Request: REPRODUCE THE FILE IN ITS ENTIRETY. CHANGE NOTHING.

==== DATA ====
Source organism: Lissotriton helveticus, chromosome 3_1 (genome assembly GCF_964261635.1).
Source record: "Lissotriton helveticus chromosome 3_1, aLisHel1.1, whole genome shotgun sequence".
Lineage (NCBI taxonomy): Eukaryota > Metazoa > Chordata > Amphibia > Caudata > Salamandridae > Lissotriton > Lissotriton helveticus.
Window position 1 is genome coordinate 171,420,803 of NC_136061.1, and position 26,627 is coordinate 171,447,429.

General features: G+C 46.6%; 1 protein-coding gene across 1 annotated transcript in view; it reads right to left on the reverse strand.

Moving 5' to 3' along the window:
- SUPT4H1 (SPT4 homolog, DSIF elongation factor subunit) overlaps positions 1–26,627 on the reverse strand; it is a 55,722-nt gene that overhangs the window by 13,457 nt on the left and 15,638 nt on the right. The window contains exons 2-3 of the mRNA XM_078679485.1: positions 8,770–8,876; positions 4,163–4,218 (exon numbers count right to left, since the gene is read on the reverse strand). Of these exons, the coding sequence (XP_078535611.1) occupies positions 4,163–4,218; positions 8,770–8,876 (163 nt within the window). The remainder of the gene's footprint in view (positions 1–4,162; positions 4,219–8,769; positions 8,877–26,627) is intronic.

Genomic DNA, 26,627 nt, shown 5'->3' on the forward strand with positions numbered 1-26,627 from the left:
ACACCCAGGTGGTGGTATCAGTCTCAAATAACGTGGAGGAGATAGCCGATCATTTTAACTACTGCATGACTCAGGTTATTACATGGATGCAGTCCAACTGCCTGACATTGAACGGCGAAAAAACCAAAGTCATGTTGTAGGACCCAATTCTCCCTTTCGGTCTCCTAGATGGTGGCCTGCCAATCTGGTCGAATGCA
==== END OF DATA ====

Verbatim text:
Source organism: Lissotriton helveticus, chromosome 3_1 (genome assembly GCF_964261635.1).
Source record: "Lissotriton helveticus chromosome 3_1, aLisHel1.1, whole genome shotgun sequence".
Lineage (NCBI taxonomy): Eukaryota > Metazoa > Chordata > Amphibia > Caudata > Salamandridae > Lissotriton > Lissotriton helveticus.
Window position 1 is genome coordinate 171,420,803 of NC_136061.1, and position 26,627 is coordinate 171,447,429.

General features: G+C 46.6%; 1 protein-coding gene across 1 annotated transcript in view; it reads right to left on the reverse strand.

Moving 5' to 3' along the window:
- SUPT4H1 (SPT4 homolog, DSIF elongation factor subunit) overlaps positions 1–26,627 on the reverse strand; it is a 55,722-nt gene that overhangs the window by 13,457 nt on the left and 15,638 nt on the right. The window contains exons 2-3 of the mRNA XM_078679485.1: positions 8,770–8,876; positions 4,163–4,218 (exon numbers count right to left, since the gene is read on the reverse strand). Of these exons, the coding sequence (XP_078535611.1) occupies positions 4,163–4,218; positions 8,770–8,876 (163 nt within the window). The remainder of the gene's footprint in view (positions 1–4,162; positions 4,219–8,769; positions 8,877–26,627) is intronic.

Genomic DNA, 26,627 nt, shown 5'->3' on the forward strand with positions numbered 1-26,627 from the left:
ACACCCAGGTGGTGGTATCAGTCTCAAATAACGTGGAGGAGATAGCCGATCATTTTAACTACTGCATGACTCAGGTTATTACATGGATGCAGTCCAACTGCCTGACATTGAACGGCGAAAAAACCAAAGTCATGTTGTAGGACCCAATTCTCCCTTTCGGTCTCCTAGATGGTGGCCTGCCAATCTGGTCGAATGCA